MADISON, Wis. (SPECTRUM NEWS) Wisconsin produces around one million pounds of ginseng a year.

It's more than 95 percent of the ginseng produced in America.

But most of the market for it is in Southeast Asia and specifically China.

For nearly two years a trade war between China and the U.S. Has been hurting the crop's primary market.

Hsu's Ginseng Enterprises in Wasau has been around for about 45 years. Will Hsu, president of Hsu's Ginseng, said they produce about 300 thousand pounds of ginseng a year.

They work with their own farms and other local farmers in Marathon County to grow the ginseng. Then they process, package and ship it around the country and world.

“We're trying to preserve some of these traditional characteristics, and some of these traditional techniques, unfortunately the markets and the trade wars are working against us,” Hsu said.

The Ginseng Board of Wisconsin says that 65 percent of Wisconsin's ginseng goes to China. It's commonly used as medicine there.

As the trade war between the U.S. snd China has escalated, it has significantly slowed the ginseng trade.

“It's been difficult,” said Jackie Fett, the board's marketing director.
Fett said tariffs on ginseng were at 7.5 percent before the conflict, now they're approaching 50 percent.

“You can imagine the stress that that puts on the industry,” Fett said.

An industry that brings in $40 million annually to the Wasau and Marathon County area.

Glacial soil in the area and cold winters are good for the crop which takes about four years to mature. Hsu said it makes the quality and the taste of the root better than if it's grown in any other part of the world.

“As proud as the french are of their wine, we are as proud of our ginseng grown here in Wisconsin and in the United States,” Hsu said.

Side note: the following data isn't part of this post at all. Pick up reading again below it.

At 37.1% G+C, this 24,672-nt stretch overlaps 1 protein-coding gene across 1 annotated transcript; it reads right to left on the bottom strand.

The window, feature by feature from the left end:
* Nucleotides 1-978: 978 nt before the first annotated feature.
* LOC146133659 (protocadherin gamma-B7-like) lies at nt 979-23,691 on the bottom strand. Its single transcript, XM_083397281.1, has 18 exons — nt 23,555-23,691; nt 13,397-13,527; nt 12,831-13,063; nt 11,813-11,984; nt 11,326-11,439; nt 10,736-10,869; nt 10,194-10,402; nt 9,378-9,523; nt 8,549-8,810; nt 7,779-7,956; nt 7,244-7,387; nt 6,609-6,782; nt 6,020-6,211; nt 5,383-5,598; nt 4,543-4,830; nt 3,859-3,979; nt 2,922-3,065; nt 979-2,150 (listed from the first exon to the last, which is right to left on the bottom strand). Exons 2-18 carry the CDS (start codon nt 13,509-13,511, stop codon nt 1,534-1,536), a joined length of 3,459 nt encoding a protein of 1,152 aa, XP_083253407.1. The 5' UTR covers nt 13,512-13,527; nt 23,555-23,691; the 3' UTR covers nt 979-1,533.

It's been grown in the area for more than a hundred years. Fett says ginseng farmers have seen tough times in that span before.

“The people that are in this industry have seen markets slow before so they know how to deal with it,” she said.

Because it's dried it does have a three to five years before it needs to be sold.

However, stocks are piling up.

Like at Hsu's. Who have stacks of barrels full of ginseng that would have already been sold if it wasn't for the trade war.

“It's pretty significant especially as it's been ongoing now for almost two years,” Hsu said.

Hsu said local farmers are feeling the economic hit for the ginseng that is still being sold to China.

“Are the Chinese companies paying the tariff? Yes they are paying the tariff, but the price that the farmer receives is 40 to 50 percent lower which is about the cost of the tariff,” Hsu said.

Hsu is concerned about the long-term implications of people in the largest buying market going a couple of years without Wisconsin ginseng.

“If you have those gaps in consumption, what really ends up happening then is the consumer really loses confidence or credibility in the product, and that's what we don't want to have happen,” Hsu said.

When Spectrum News spoke to Hsu it was a about week before the U.S. And China announced they had a deal for phase one to end the trade war.

In the week since that announcement no specific information on which tariffs would go down has been announced for the Ginseng industry.

“We are hopeful that there will be something included about ginseng in this phase one trade deal,” Fett said.

Fett said the Ginseng Board has worked to maintain relationships with Chinese buyers. She hopes things would go back to business as usual if the tariffs were restored to what they were two years ago.

The way Hsu sees it, the sooner Chinese people can get Wisconsin Ginseng again, the better.

“Chinese consumers have been consuming American ginseng from Wisconsin for over 100 years, the last thing you want to do is have two or three or five years where they don't really have access to the product,” Hsu said.